The issues of race, religion and identity lie at the heart of recent populism. Like in the US, the rise of the right wing in populist politics in Britain and Europe reflect these identity issues.
At the Brexit referendum, many among the young, who would have preferred to remain in the European Union, did not vote, whereas many in the older generation voted to leave. The preference for British identity and sovereignty meant an underlying resentment of the loss of sovereignty to the European Commission. It is a deep-seated concern held by the 170,000 mostly white and older members of the Conservative Party, which will decide not just the next prime minister, but also the fate of Brexit negotiations.
In Europe, ethnic and religious factors underlie the fears of right-wing conservatives, who have also spoken up about their loss of economic sovereignty to Brussels, as well as about fears of being overwhelmed by immigrants from North Africa and the Middle East. The Hungarian and Italian right-wing parties, for example, are more comfortable with working with Russia and more strongly against immigration. Even as Europe struggles to revive economic growth, how to hold Europe together as populist interests diverge parallels the divide between local politics and national interests.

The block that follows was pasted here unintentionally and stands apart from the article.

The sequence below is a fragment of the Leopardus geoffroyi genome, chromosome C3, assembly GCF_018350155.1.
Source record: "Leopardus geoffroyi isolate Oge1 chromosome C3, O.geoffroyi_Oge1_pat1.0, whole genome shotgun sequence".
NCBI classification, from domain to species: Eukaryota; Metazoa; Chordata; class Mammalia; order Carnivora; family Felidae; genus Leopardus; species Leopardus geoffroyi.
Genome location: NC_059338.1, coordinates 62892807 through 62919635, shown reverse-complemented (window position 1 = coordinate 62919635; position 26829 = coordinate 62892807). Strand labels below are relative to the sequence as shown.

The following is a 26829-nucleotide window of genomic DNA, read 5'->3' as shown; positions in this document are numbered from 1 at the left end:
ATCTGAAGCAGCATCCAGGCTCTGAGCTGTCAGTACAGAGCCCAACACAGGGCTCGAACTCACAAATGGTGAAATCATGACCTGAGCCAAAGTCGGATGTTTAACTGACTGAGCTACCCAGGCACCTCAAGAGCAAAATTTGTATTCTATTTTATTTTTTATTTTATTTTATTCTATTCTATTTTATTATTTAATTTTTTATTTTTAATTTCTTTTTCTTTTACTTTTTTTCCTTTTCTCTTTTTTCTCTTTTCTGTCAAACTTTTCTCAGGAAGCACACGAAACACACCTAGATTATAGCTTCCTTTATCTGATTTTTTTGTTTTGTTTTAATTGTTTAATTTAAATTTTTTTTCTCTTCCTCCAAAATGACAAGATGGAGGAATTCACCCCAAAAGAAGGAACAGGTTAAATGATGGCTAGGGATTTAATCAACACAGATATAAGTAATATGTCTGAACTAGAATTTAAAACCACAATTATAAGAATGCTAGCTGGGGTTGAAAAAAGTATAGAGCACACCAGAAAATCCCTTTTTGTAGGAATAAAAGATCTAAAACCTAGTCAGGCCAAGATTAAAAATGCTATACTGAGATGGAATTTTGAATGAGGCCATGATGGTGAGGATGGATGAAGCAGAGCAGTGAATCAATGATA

This divide exists also in Hong Kong. It is clear that after 156 years of colonial rule, there are cultural differences between Hongkongers and mainlanders. The recent protests in Hong Kong reflect deep identity differences that must be resolved before the “one country, two systems” mandate expires in 2047.
Both the mainland and the Hong Kong community must arrive at a new social understanding on how to stay together as one nation that can also accommodate diverse opinions and cultural differences.
Azari’s analysis of the national-local divide excludes the geopolitical dimension. Globalisation has already begun to erode national sovereignty as defined by the 1648 Westphalian treaties, because of rapid spread of knowledge and trade. Nevertheless, governments continue to resent foreign intervention in what they construe as domestic concerns.
Hong Kong’s young protesters have no appreciation of the serious implications of calling on G20 intervention. By escalating a “family” quarrel, they risk Balkanisation, something no one in the region wants.
In short, when we fail to deal with domestic economic inequalities early enough, we allow deep-seated cultural differences to surface, and then the problems become much more intractable.
Having the political wisdom to see that prevention is better than the cure is the tough part. Now the reconciliation and healing process becomes the real political test ahead.
Andrew Sheng writes on global issues from an Asian perspective
This article first appeared in the South China Morning Post on July 19. The views expressed in the reports featured are the author's own and do not necessarily reflect Asia Global Institute's editorial policy.